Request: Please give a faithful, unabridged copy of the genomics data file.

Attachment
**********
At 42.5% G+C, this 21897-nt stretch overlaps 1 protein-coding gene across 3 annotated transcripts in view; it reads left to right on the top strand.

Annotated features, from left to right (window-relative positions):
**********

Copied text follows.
At 42.5% G+C, this 21897-nt stretch overlaps 1 protein-coding gene across 3 annotated transcripts in view; it reads left to right on the top strand.

Annotated features, from left to right (window-relative positions):